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A Fruitful Partnership 

Manny Eats and RichWine host tomato dinner, herald new business venture.

click to enlarge Lance Lemon and Emmanuel “Manny” Baiden will be co-hosting a (now sold-out) five-course tomato and wine dinner as part of Barboursville Vineyards’ Summer Supper Somm series.

Scott Elmquist

Lance Lemon and Emmanuel “Manny” Baiden will be co-hosting a (now sold-out) five-course tomato and wine dinner as part of Barboursville Vineyards’ Summer Supper Somm series.

It’s peak tomato season and Ghanian native Emmanuel “Manny” Baiden can’t get enough of the fruit, sourcing from local farms like Village Garden and his own flourishing, homegrown vines.

“One of my first memories of tomatoes is going to the farmers market with my mom,” says Baiden. “When you find the right ripeness and firmness you can use them in salads or keep them a little while to stew.”

On Monday, July 25, Baiden will be drawing from memories of stewed tomatoes in jollof rice during an intimate—now sold-out—five course tomato and wine dinner. Part of Village Garden and Barboursville Vineyards’ Summer Supper Somm series. Baiden’s event will also feature the vino expertise of friends and business partners, Lance Lemon and Kristen Gardner Beal of RichWine.

This is not the first time Baiden and the RichWine team have collaborated—and it certainly won’t be the last. Last summer, the private chef and boutique online wine retailers hosted a “Bottomless Tapas and Wine” pop-up at Canvas Studios.

At the time, Lemon noted that he tasted—and loved—Baiden’s food before he met the chef himself. It was pre-ordained, somehow, that the three would continue to cross paths until they reached a final, delicious destination.

That destination manifests this fall in a shared concept, with Manny providing the "eats" and Lemon and Beal providing the wine.

Baiden says the focused menu of their upcoming new spot will feature eight to 10 small plates which diners will be able to order a la carte, as a coursed tasting menu or family style. “It will be very chill and laid-back,” says Baiden. “The menu will be simple but delicious, I’ll be training kitchen staff with attention to detail so I won’t need to be there all the time.”

Three to four shifts a week will be plenty for Baiden, who currently divides his time between catering large and small events and heading intimate, in-home chef gigs through his company, Manny Eats.

He’s also hosted two “Motherland” pop-ups since moving to Richmond in 2019—with more on the horizon—creating traditional West African dishes with modern proclivities.

“I know a lot of people think Ghanian or African food has to be a certain way, but it can be broken down into such different components, ingredients, techniques and recipes,” says Baiden. “I don't want people to have one view of what African food is, I want to show how versatile it can be.”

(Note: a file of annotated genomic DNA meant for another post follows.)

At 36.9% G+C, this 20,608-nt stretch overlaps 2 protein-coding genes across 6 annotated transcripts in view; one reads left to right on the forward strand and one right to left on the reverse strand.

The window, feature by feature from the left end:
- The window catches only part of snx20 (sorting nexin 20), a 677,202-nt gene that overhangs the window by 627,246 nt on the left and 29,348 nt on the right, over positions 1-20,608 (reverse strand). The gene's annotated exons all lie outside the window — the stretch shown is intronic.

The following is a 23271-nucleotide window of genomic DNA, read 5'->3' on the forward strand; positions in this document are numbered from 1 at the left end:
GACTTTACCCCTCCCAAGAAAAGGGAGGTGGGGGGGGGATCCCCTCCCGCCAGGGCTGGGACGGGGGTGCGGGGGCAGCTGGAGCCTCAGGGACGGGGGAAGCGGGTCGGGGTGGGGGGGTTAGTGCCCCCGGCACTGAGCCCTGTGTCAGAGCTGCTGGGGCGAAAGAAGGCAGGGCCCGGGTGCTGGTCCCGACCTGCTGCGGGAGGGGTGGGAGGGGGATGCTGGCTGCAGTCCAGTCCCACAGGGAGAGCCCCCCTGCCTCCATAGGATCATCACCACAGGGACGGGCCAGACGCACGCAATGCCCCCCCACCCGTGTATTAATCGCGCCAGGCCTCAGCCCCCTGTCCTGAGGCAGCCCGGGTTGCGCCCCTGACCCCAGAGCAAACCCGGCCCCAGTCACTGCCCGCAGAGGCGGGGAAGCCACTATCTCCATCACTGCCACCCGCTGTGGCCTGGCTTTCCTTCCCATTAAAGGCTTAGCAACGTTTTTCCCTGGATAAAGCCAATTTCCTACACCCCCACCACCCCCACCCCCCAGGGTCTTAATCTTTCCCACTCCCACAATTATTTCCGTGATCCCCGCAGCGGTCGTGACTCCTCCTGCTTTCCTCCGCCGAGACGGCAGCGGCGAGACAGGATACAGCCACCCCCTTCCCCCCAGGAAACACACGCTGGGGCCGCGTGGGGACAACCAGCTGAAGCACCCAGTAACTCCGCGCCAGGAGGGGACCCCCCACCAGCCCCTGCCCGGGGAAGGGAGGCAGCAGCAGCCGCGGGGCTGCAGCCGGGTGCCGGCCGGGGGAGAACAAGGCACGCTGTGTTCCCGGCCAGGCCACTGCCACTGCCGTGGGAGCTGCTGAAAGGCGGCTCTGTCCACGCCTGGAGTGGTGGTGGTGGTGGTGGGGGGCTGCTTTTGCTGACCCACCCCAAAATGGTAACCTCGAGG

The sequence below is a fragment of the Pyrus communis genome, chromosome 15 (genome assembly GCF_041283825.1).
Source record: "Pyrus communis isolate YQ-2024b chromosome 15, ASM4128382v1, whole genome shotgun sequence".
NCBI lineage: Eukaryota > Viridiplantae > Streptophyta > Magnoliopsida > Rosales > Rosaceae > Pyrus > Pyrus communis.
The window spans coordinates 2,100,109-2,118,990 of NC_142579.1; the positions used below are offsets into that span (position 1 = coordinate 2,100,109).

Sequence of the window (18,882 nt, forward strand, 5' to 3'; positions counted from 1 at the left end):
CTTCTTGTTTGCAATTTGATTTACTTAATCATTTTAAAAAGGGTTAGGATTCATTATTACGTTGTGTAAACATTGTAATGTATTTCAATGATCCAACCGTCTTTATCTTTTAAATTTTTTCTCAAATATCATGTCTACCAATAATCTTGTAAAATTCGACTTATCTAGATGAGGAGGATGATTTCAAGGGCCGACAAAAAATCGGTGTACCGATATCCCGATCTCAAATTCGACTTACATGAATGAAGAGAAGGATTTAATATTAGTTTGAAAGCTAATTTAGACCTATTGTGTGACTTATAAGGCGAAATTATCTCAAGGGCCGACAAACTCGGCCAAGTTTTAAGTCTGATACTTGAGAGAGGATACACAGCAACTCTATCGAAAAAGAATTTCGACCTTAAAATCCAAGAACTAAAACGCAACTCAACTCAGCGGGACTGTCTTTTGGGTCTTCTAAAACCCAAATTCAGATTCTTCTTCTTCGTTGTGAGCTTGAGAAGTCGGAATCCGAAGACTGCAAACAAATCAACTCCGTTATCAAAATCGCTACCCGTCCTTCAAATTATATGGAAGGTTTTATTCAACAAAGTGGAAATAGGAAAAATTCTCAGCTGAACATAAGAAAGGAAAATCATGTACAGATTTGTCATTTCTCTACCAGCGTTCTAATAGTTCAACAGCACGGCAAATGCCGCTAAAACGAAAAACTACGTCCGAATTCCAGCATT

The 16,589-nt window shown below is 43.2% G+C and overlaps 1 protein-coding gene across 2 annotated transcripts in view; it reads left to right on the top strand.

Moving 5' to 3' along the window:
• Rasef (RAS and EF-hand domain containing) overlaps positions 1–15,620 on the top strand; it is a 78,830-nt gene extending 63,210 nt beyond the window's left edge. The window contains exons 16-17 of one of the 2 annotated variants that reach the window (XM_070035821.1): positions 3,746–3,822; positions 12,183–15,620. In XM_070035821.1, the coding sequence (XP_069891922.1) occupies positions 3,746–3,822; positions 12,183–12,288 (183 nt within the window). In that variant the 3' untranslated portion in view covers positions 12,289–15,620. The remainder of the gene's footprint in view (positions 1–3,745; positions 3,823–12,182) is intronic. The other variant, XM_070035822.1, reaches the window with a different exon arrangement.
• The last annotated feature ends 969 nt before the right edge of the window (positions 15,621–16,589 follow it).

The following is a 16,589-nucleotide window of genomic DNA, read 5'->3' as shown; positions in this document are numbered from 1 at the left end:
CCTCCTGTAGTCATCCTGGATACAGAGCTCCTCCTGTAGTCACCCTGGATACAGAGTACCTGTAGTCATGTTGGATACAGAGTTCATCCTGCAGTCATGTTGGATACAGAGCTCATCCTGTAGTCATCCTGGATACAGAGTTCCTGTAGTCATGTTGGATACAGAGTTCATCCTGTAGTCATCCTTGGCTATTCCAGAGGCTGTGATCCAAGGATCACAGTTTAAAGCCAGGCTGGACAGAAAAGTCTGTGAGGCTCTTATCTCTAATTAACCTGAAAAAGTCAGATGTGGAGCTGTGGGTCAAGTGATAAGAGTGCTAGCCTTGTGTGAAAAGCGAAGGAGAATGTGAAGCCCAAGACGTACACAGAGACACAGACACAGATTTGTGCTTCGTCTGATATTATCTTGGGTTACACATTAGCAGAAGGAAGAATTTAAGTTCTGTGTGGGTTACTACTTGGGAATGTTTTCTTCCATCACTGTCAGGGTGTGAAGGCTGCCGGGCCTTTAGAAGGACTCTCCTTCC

The first Motherland pop-up was to-go only, but Baiden says people immediately started reaching out, letting him know they were hooked on this nuanced cuisine, featuring dishes that Baiden had smoked, grilled, fermented, dried and salted.

“A lot of the responses were, ‘I’ve never really had anything like this,’” says Baiden. “There are so many different flavors—there’s fatty and acid and umami.”

The second Motherland pop-up took form this spring as a multi-course seated dinner at Brittanny Anderson’s Black Lodge. “She really loved the concept,” says Baiden. “It sold out and we had such a good time, it was great explaining courses to everyone and seeing their faces light up.”

For his Summer Supper Somm dinner, Baiden will infuse his four courses with African flavors, using his mom as unofficial pre-event taste tester. He urges that he knows how to make a damn good jollof rice with a heady, rich flavor of smoked short rib stock and aromatics like ginger and garlic but his mom—like all moms—makes it best, and he’ll let her have final say.

Baiden hopes his family, visiting from Ghana, will be able to attend the dinner so they can see him in action, pursuing a dream they’ve always supported. “I have to credit my mom and dad with where I am as a chef,” says Baiden. “The things I cooked for Motherland, that was the influence of my mom—she taught me how to make a lot of the traditional dishes we ate at home. We were eating the food her mom made.”

Baiden’s father is a well-traveled businessman who passed along the joy of exploration and discovery to his son. “One of my earliest memories of food is my dad trying to make fried rice,” laughs Baiden. “It wasn’t the best version you would ever have, but it was pretty close. My dad really opened my eyes to different cuisines.”

For their Summer Supper Somm dinner, Lemon insists that Baiden’s menu is the star of the show, though he and Beal—and Barboursville sommelier Jason Tesauro—will complement the oysters, gazpacho, jollof and short ribs with the perfect pours.

“We support Manny and Jason and this event, and obviously we will be pouring the Barboursville wine, but we will also give a little love to the RichWine vision, too,” says Lemon.

Pairing the wine from an eight generations-old Virginia vineyard with the wine from a retailer specializing in biodynamic, low-intervention bottles from around the world is no small feat. This blending of old and new falls right in line with Baiden’s mission of introducing traditional Ghanian cuisine in a modern context.

The tomato dinner is a teaser of what to expect from the RichWine team and Baiden in the new, shared concept, though Lemon urges that the rollout will be gradual, and there are many more details they’ll be sharing over the next couple of months.

“We really want it to be word of mouth,” says Lemon. “People know RichWine and people know Manny, and they’ll start to know we are doing things at this location.”

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